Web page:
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August 21, 2017 | by  | in Ngāi Tauira |
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Te Ara Tauira

Dear Pākehā*,

As a Māori student, I have and continue to participate in affirmative action programmes. Despite the awkwardness I have felt and the misplaced comments from non-Māori students who might deem affirmative action as nothing other than “special treatment,” and despite being forced by such uneducated reactions to question my own integrity and even my own intelligence, I have always remembered that I have every right to be here.

Challenges within the US administration toward affirmative action have again seeped from the ignorant minds of the White House. Even in our own backyard, associations have formed which criticise affirmative action and even have the cheek to label it as “discrimination.” Such associations I do not wish to name, as it would be a complete waste of breath. But we know who they are.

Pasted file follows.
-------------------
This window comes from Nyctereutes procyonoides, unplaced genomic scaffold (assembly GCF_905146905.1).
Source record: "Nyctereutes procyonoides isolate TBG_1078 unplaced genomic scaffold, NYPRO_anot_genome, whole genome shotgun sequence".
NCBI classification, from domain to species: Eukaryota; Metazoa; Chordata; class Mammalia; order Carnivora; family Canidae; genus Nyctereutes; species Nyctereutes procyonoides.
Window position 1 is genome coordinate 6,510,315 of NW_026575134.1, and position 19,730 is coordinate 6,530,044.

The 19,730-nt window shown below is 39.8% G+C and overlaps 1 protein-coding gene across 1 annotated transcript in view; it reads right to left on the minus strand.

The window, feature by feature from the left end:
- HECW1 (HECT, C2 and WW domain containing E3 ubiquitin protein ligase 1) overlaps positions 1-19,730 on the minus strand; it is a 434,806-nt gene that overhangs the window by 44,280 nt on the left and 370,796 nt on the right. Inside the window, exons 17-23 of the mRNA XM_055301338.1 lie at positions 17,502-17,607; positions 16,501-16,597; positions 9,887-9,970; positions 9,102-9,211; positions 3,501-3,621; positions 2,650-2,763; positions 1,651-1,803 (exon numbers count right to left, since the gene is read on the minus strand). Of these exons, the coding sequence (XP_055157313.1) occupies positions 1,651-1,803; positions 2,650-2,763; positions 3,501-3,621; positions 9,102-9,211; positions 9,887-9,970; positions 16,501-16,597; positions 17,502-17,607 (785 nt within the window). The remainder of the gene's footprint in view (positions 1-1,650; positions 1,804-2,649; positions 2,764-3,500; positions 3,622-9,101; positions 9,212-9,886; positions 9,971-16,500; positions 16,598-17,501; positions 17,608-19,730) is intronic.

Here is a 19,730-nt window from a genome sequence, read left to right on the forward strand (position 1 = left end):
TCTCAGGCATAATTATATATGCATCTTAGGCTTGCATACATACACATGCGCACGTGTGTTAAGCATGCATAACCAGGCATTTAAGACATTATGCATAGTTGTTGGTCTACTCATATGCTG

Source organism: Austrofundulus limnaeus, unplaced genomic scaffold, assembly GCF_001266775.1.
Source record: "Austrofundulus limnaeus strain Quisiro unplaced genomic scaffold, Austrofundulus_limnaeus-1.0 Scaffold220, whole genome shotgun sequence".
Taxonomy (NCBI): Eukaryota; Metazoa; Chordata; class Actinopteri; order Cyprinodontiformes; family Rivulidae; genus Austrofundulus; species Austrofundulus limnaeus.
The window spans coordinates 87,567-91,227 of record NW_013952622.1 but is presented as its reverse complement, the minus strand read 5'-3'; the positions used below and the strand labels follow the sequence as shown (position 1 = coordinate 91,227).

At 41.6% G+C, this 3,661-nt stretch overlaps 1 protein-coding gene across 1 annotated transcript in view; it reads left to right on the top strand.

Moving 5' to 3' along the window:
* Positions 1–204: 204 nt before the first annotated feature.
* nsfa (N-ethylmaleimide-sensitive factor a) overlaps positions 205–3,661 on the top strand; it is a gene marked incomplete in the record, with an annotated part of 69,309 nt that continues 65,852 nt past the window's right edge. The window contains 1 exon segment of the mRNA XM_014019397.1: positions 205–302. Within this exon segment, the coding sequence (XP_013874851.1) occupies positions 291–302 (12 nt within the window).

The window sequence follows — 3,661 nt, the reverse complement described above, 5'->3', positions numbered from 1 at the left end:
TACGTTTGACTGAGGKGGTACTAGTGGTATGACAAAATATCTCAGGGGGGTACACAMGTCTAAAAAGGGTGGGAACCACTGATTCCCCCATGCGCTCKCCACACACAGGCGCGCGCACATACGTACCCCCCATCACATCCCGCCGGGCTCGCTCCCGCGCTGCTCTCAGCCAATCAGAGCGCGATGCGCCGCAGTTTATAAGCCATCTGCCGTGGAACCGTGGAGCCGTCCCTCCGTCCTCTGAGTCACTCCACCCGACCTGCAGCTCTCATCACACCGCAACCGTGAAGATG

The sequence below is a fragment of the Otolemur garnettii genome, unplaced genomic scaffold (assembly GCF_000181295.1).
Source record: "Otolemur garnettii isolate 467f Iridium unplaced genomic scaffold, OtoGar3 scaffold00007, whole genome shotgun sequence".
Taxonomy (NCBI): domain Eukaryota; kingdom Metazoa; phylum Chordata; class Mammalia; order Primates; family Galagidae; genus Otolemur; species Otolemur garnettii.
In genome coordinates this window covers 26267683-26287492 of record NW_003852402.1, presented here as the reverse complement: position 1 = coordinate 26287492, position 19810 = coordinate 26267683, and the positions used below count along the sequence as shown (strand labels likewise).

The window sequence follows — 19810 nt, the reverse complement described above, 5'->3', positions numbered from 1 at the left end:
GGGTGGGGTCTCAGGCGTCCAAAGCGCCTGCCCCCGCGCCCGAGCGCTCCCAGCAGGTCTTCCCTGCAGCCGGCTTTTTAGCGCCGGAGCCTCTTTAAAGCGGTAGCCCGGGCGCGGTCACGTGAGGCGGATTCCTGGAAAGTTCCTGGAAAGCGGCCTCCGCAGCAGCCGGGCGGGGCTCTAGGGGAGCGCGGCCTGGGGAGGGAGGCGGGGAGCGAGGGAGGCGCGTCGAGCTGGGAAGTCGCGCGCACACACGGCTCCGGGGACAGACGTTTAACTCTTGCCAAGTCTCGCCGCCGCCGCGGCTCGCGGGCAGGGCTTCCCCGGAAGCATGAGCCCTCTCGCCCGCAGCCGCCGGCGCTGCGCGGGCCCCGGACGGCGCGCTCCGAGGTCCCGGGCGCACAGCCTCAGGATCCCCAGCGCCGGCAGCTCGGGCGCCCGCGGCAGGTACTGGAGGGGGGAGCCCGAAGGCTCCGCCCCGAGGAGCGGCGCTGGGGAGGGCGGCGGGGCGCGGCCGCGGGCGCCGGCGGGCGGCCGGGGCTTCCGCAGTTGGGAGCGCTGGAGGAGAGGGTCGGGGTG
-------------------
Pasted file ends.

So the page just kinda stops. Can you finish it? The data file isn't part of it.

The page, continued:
Criticism toward affirmative action can stem only from a complete disregard for context, and as life teaches us again, and again, context is everything. Such ignorance is blind to the history of colonisation which saw the murdering of my people, the cutting of our mother tongue, and the mass appropriation of our lands. Such ignorance is blind to the effects of colonisation, still rampant to this day. Poverty, suicide, and incarceration are all still strongly associated with my brown skin. The chains of oppression still clank, wearing down the wrists of my people.

Therefore, if affirmative action is to be regarded as anything, it is the key which will free us from those chains. It is the humanisation of those who have been dehumanised. It is a form of apology, to make right what was utterly wrong. Any person who says otherwise, need only read a historical account by the Waitangi Tribunal.

Yours truly,

Te Iwi Māori


*Specifically, those who disagree with affirmative action (AKA Pōkokohua)

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